This is a pretty funny movie, but unless you are familiar with science fiction films from the 50's, some of the humor, gags and jokes will get by you. The spoofing tended to get a little too broad, especially with the inclusion of Skipper Bruce, a knock off of Robert Shaw's Quint from Jaws (yes, yes, I know, the main character is a LOBSTER man, so a famous film involving a `water' reference is not that far fetched). The best parts, in my opinion, were when the scientist and the colonel were arguing about various things, including the best way to deal with this new and hostile enemy. It's really funny and reminiscent of how these types of characters appeared in those old films. I thought the effects throughout were very good (know that they were made to look odd and cheap on purpose, as that's how they looked in a lot of those old films), especially the Lobster Man outfit, and the dialogue very reminiscent of the films being spoofed. There's a great amount of attention paid to detail, incorporating many of the best `bad' elements from old science fictions films, indicating filmmakers weren't just out to make fun of the films of the past, but, in my opinion, paying loving homage to those classics of yesteryear.

Presented here on this DVD is a good looking full screen picture (I am unsure, but I think this is probably the original aspect ratio) enhanced with newly added scenes, special effects, and music, along with a surprising number of special features. First and foremost there's a Lobstervision commentary by the director (what's Lobstervision? I'll never tell) along with special guests including George Takei (Sulu on de Star Trek), many deleted scenes, the director's first film titled Sinister Flesh (a silent film from the 1970's), a visit with Tony Curtis in his Las Vegas home, production stills, production notes, and a director's statement (which seemed very similar to the production notes, but whatever, it's his movie, his release). Finally, know that, according to the credits, no lobsters were harmed in the making of this film...eaten, yes, but not harmed.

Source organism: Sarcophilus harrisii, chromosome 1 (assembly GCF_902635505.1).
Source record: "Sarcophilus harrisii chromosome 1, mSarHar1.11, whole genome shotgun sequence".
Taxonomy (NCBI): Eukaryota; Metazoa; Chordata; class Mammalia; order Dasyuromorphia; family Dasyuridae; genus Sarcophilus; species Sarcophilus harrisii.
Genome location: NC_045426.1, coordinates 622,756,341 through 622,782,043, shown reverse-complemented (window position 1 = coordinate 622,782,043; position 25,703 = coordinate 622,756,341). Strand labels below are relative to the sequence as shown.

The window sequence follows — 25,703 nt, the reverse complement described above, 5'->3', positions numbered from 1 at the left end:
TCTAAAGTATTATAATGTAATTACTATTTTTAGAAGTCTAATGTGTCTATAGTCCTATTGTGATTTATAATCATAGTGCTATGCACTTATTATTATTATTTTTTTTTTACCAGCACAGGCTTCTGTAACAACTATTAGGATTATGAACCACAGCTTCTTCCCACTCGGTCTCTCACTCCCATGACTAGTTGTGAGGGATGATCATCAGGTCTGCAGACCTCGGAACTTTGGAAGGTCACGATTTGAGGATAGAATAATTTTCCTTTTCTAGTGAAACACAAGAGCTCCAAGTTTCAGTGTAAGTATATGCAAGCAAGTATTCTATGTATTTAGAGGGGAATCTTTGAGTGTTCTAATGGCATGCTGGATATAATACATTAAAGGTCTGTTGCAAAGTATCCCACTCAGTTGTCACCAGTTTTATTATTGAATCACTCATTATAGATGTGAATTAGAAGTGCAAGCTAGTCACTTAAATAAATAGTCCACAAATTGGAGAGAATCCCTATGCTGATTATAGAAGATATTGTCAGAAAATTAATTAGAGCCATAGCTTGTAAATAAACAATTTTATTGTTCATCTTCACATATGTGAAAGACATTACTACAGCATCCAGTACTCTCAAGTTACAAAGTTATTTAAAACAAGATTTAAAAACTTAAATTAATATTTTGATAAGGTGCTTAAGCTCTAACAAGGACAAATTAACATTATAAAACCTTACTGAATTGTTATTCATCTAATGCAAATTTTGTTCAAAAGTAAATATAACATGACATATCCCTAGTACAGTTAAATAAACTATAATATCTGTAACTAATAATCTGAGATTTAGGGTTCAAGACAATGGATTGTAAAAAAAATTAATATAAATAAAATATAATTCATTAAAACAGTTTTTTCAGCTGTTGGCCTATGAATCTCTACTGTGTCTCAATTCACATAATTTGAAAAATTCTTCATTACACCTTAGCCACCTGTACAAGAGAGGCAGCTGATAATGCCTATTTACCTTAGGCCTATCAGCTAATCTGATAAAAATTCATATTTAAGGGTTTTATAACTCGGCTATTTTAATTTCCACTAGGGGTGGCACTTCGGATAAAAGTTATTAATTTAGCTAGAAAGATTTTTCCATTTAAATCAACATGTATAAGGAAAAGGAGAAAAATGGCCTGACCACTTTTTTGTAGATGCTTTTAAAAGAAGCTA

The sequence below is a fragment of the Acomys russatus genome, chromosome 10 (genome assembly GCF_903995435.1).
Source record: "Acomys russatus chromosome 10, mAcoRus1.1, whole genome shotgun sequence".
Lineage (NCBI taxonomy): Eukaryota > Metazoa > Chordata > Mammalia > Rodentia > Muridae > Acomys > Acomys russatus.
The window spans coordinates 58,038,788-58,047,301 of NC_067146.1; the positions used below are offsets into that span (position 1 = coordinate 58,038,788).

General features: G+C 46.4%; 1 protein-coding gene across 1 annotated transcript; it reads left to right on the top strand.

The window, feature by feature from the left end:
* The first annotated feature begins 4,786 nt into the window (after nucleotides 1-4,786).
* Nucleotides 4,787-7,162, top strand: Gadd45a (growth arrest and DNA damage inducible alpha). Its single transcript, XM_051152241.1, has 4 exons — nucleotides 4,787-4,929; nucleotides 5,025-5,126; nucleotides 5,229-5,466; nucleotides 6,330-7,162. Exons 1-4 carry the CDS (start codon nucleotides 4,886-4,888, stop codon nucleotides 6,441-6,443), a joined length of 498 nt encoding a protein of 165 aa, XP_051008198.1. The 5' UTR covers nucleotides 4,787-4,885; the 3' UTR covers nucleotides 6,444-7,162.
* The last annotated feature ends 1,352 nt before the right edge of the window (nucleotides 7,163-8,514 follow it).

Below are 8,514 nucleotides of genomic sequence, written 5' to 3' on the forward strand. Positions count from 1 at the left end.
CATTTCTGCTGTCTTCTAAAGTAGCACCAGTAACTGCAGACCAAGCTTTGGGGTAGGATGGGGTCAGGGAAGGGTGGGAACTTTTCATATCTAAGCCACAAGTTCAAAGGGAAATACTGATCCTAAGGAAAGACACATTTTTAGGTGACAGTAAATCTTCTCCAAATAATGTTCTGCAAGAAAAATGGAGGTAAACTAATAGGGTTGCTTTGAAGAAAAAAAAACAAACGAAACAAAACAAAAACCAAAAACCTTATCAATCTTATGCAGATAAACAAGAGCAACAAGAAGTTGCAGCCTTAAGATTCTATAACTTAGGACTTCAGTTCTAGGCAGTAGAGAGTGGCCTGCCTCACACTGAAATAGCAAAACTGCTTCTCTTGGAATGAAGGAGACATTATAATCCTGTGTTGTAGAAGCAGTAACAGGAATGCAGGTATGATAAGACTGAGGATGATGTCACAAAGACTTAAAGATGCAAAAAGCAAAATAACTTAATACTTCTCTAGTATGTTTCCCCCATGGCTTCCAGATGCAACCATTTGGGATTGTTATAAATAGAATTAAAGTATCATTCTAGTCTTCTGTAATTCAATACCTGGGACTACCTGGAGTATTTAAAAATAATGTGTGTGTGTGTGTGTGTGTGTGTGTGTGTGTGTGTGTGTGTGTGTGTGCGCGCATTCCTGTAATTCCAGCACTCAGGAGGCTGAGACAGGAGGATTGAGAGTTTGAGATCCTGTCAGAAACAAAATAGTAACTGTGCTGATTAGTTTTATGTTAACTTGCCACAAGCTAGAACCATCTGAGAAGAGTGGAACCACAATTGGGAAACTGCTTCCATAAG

PS...loved the use of the song Rock Lobster by the B52's...seemed an obvious choice.
The bestest ever
katie | Va | 02/18/2000
(5 out of 5 stars)

"wow this movie is sooooo great. I dont know if everyones father is like mine but I think there may be a common thread among them. My dad rented this movie and we both thought it was a laugh RIOT! my mom didnt care for it but there is no saving her anyhow. IT IS FUNNY, if you like the science mystery theatre 2000 with the little robots making fun of the movies you will love this. totally recomended"
Good Silly Fun!
H. Powell | Reynoldsburg, Ohio USA | 02/07/2000
(4 out of 5 stars)

"This clever comedy is a spoof of all of those "so terrible they're good" sci-fi movies that were cranked out in the 50s and 60s (the brief appearence of the helmet wearing ape from "Robot Monster" is a hoot). You'll find every sci-fi cliche ever committed to film crammed into this movie, to good effect I may add. This is presented as a film within a film; a young kid makes his own cheapie movie and gives it to big name producer (Tony Curtis) to screen...said producer does just that and agrees to release the film (because he thinks it's terrible and he desperately needs a tax write off! ). Contrary to expectations, "Lobster Man" is a huge'll have to see the movie. Billy Barty, Bobby "Monster Mash" Picket, and the beautiful Deborah Foreman make this goofy gem all the better."